Colombia: Rap trio brings truth about Colombia to the UK

The group has faced paramilitary death threats for their lyrics, which tell of the killings and disappearances that have beset ordinary Colombians.

Civilians have been drawn into the conflict between guerrillas, the security forces and army-backed paramilitaries in Colombia. Amnesty International has documented human rights violations by all sides.

“Where did my memories go, my people, and all my dead. They were disappeared, and now only silence is left,” rap Zona Marginal in one of their tunes. But, “the moment for change has arrived…by the expression of a people. ”

“Zona Marginal are at the forefront of the struggle for human rights. They are one of the few hip hop crews who genuinely come from a ghetto and genuinely sing about how to improve it. This is where art meets community action. They are inspiring and original”
says comedian Mark Thomas, who discovered them on a recent trip to Colombia.

The three run youth workshops in their community, including a radio station - which was closed down by the authorities. They will be talking about their work, their lives and the power of music to influence and mobilise young people during the UK tour.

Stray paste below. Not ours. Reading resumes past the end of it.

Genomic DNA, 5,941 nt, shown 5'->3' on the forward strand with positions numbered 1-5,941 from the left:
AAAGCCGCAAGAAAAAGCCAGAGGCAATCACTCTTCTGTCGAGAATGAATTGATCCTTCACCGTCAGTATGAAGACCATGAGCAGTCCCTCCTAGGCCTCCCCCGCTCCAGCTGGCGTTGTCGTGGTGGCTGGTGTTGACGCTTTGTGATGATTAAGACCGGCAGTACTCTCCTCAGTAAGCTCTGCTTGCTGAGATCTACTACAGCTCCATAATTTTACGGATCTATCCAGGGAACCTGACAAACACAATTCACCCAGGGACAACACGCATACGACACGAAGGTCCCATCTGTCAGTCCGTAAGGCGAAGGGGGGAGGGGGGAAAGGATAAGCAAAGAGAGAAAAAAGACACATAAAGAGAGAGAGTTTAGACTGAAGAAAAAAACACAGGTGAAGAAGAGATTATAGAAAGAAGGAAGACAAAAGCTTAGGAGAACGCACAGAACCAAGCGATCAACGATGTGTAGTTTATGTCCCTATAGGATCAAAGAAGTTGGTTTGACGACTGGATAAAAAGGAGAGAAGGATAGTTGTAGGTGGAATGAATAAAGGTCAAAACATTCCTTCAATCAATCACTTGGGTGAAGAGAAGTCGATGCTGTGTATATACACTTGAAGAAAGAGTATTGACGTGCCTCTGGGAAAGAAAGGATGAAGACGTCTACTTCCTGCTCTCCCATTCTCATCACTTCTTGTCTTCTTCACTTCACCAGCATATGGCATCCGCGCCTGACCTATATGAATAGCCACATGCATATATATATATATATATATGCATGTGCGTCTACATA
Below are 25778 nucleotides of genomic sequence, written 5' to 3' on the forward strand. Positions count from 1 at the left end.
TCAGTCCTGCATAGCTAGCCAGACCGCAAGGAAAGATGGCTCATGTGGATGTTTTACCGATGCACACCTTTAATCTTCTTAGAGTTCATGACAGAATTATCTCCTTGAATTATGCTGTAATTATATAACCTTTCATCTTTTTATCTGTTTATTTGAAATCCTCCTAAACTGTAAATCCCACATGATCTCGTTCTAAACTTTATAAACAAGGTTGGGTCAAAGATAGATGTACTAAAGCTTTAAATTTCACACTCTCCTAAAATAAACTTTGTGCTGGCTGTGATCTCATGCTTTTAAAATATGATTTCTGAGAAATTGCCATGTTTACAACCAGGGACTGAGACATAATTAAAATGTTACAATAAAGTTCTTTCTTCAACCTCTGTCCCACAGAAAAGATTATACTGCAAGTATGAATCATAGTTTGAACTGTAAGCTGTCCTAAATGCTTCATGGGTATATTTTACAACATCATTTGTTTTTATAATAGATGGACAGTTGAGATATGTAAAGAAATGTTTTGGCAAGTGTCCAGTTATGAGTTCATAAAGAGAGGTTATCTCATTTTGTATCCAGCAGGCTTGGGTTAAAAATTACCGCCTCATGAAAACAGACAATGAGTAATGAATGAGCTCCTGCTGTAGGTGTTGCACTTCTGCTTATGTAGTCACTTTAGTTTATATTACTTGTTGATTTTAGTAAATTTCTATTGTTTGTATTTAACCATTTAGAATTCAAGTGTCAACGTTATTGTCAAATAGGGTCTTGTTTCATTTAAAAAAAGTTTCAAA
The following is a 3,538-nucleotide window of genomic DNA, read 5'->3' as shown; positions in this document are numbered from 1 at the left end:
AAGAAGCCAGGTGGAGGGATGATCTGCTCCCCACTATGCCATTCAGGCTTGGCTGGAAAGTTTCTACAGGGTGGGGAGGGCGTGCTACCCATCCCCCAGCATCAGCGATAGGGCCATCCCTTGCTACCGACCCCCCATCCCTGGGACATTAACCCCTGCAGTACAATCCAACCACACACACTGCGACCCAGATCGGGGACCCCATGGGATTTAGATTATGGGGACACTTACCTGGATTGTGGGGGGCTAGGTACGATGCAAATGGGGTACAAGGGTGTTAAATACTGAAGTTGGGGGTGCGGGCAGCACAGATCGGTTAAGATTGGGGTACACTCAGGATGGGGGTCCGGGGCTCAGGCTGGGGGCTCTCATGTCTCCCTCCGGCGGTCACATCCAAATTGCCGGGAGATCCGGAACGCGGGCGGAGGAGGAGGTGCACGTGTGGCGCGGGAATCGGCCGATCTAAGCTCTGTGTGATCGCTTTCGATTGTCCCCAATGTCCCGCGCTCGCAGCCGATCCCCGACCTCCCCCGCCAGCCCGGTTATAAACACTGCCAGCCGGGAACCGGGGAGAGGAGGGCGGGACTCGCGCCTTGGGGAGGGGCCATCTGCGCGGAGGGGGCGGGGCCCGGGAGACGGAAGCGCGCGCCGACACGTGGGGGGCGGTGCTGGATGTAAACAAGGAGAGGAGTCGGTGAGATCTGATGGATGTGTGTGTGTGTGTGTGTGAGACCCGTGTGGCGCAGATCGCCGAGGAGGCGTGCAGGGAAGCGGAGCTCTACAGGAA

An Amnesty International report last month detailed the impact of the conflict in Colombia on young Women's rights's rightss rights's rights's rights's rights. Women's rights's rightss rights's rights's rights's rights have had their heads shaved for wearing cropped tops, have been stripped naked and publicly humiliated for wearing shorts and threatened with punishment for wearing ‘low-slung’ jeans. Other punishments have included floggings and mutilation with knives.

One inhabitant of Cartagena told Amnesty International:

“[The paramilitaries] told girls they mustn’t wear cropped tops (ombligueras) and low-slung jeans. The boys were banned from having long hair or wearing earrings … a young woman had acid put in her belly button. A young man had his earrings ripped off injuring his ears.”

BULB, written by young people in Britain and around the world and sold in the UK by a grassroots network of young vendors, is the only alternative to celebrity and consumer driven teen magazines.

'Never was an exciting, informed, informative, involved, political, irreverent, unpatronising magazine for young people more urgently needed than now,” says journalist John Pilger. “ Bulb is a powerful, talented voice for the young and the youthful'.

Fifteen year old contributor Sofia Florencia Absolo agrees.

“I’d say my beliefs and opinions are centred on pacifist and agnostic ideas. Bulb is my dream come true,” she says. Full details at: .

BULB and Zona Marginal are at London’s first ever Latin Hip-hop festival at ‘KOKO’ – the newly renovated Camden Palace (1A Camden High Street) on Sunday 28 November @ 6 PM to 1AM.

Tickets £10 in advance, available from Ticketmasters.

Also featuring the best of Latin British Hip Hop: Latin Clan, Stylo Prohibido, Café Mezclado, DGR Crew, Djs Danny Havanero and Jay& Blaze. Special set by Radio Xtra DJ Excalibah. Other Djs Jose Luis (Koko Latino), Julian M (Sound) and Kevin Souza (Sound)

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